When available, therapists have used masks with a transparent panel, with mixed results. “They are a bit uncomfortable to wear. They really heat up,” Zachos said. And while she’s tried a number of tricks to keep them from fogging up, they inevitably do. Aside from fogging, even transparent masks prevent therapists from using tactile cues, such as straws or tongue depressors to nudge patients’ tongues into place, or bite plates to maintain alignment of the tongue. jaw. Therapists have come up with creative alternatives — some use videos to demonstrate tongue placement, for example — but those I consulted agreed that masks aren’t ideal. “There’s just a lot of interference on so many levels that I think there are definitely kids whose care has been negatively affected and whose progress has probably been slowed down,” Levine said.

Problems in speech therapy were exacerbated by problems outside of therapy. Parents have told me that their children are more hesitant to speak with a mask on, which makes it harder for them to feel secure in their ability to communicate. “It is hardly understandable without a mask,” said a mother of a 3-year-old boy in Iowa who asked to remain anonymous. “If he’s not understood, he won’t have the confidence to keep talking.” And in the wake of prolonged school closures, children seem to be more socially anxious; they can take a lot longer to familiarize themselves with therapists, says Craig Selinger, owner of a business which offers speech therapy and tutoring services in New York City. “Their verbal output is more restricted because they feel more uncomfortable,” Selinger told me. It’s a particular concern for children with autism, for whom therapy is often more about nurturing engagement than building vocabulary, says Danielle Lindgrena speech therapist based in Los Angeles.

Many parents and speech-language pathologists have struggled to get any type of accommodation. “She sees no workaround; there is no possibility of going outside or using a transparent face shield,” Megan said of her son’s therapist. “We would do a quick test every day before our speech therapy if we needed to.” Several therapists and parents have told me that their schools or agencies do not provide clear masks.

The CDC does not list speech or language disorders among the acceptable reasons for exemption from school masking guidelines, many schools do not grant one, whether during therapy sessions at school or while children are in class. Even where exemptions might have been available for children with eligible disabilities, some parents said they were afraid to apply for them, fearing their child would be ostracized by classmates as a virus risk.

Under these circumstances, some speech therapists simply ignored the rules. The Iowa mother I spoke with told me that even when the public school where her son receives therapy had a mask mandate, his speech therapist would allow him to remove it during therapy. “She would say things like, ‘It’s our little secret,'” she told me. (The neighborhood has now switched to mask optional). Two therapists I spoke with who work in public schools admitted to removing their masks from time to time to provide visual cues. And where possible, some parents go to great lengths to fill in the gaps in their children’s care, shelling out $100 per session for private therapists willing to practice with just a transparent face shield. Megan has been looking for such a therapist in her area, but they seem impossible to find. So in January, she cut her hours to 20% to help her son learn to speak.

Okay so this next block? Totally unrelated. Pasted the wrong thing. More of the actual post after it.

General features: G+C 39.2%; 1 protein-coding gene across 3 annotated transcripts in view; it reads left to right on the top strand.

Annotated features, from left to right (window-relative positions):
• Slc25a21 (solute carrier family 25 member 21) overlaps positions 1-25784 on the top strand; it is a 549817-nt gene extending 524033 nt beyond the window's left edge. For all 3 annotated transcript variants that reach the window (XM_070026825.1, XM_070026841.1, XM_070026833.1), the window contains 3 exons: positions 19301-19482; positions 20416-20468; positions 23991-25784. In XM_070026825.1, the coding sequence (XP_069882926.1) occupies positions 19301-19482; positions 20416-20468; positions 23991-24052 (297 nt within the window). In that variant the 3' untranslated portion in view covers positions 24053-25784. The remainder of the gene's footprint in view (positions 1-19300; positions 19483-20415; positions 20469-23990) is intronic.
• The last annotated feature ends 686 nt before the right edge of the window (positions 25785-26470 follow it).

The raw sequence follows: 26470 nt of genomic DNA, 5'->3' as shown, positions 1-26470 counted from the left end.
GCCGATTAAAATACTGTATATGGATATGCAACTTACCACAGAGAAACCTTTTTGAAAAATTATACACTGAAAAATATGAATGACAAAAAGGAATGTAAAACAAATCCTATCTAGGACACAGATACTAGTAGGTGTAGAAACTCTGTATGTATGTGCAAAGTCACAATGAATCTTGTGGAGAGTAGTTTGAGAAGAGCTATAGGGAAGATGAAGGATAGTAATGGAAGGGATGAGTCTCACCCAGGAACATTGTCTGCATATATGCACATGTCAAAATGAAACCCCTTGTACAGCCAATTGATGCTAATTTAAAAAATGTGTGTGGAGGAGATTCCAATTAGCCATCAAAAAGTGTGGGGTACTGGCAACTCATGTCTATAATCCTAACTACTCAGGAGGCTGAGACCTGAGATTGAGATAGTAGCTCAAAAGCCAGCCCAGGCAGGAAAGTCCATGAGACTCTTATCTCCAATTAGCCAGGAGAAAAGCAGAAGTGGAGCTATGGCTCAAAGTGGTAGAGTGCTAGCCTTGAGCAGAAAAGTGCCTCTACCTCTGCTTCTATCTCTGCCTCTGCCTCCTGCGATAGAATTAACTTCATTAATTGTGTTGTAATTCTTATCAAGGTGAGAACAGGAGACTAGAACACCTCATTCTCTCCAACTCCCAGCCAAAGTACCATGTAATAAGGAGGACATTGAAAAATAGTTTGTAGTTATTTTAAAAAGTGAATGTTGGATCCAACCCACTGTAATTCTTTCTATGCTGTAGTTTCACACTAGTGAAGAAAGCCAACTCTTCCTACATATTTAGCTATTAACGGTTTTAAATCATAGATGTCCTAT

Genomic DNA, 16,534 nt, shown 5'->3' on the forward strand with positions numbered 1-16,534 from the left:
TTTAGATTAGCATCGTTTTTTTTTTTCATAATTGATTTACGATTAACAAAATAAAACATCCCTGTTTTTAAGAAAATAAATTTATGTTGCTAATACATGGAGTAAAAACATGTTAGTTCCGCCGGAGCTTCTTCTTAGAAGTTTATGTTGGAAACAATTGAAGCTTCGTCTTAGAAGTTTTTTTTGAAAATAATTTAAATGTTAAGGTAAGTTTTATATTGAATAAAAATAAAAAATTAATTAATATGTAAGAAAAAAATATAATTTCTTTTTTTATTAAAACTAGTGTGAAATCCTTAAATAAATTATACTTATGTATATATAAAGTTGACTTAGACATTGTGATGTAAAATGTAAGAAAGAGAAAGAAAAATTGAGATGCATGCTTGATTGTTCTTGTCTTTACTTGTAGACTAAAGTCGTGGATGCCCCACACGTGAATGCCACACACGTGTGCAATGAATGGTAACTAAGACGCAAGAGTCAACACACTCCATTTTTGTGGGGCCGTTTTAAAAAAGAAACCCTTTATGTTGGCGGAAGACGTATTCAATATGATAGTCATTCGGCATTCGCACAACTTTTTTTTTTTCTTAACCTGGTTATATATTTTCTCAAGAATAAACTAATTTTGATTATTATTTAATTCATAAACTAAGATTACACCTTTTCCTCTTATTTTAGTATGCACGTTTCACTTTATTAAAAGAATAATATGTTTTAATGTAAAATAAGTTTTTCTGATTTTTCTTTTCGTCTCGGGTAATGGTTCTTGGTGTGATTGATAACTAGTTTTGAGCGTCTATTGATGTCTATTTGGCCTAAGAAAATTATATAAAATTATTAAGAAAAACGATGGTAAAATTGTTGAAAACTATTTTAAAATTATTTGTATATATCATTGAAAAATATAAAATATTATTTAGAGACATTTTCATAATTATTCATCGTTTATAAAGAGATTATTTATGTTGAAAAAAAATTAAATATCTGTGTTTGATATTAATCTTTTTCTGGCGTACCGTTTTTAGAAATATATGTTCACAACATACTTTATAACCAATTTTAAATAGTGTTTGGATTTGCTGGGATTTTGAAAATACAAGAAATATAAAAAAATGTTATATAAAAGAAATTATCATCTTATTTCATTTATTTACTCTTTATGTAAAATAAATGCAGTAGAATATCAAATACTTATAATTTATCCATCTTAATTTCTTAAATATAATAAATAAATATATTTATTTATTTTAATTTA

While the circumstances of children with speech delays are not universal, the tricky nature of COVID math for parents of young children is. A lot of very important development occurs in the early years of a child’s life, and it is a key window for catch and tackle developmental delays. That’s why many parents think carefully about seemingly minor issues like screen time, how many words their kids hear per day, and whether it’s okay to put a child in time out. Pandemic restrictions are frightening and experimental for parents of children in the youngest age group because they are. Asking them to believe that they will not interfere with the development of their children is asking a lot.

With proper treatment given at a young age, some children with Joubert syndrome can learn to speak. At the start of 2020, Megan felt her son was close to doing just that. Now she’s not sure he ever will. “The window is closing,” Megan said. It is impossible to know how things would have turned out if his care had not been interrupted. Megan wishes she had never been put in a position to wonder.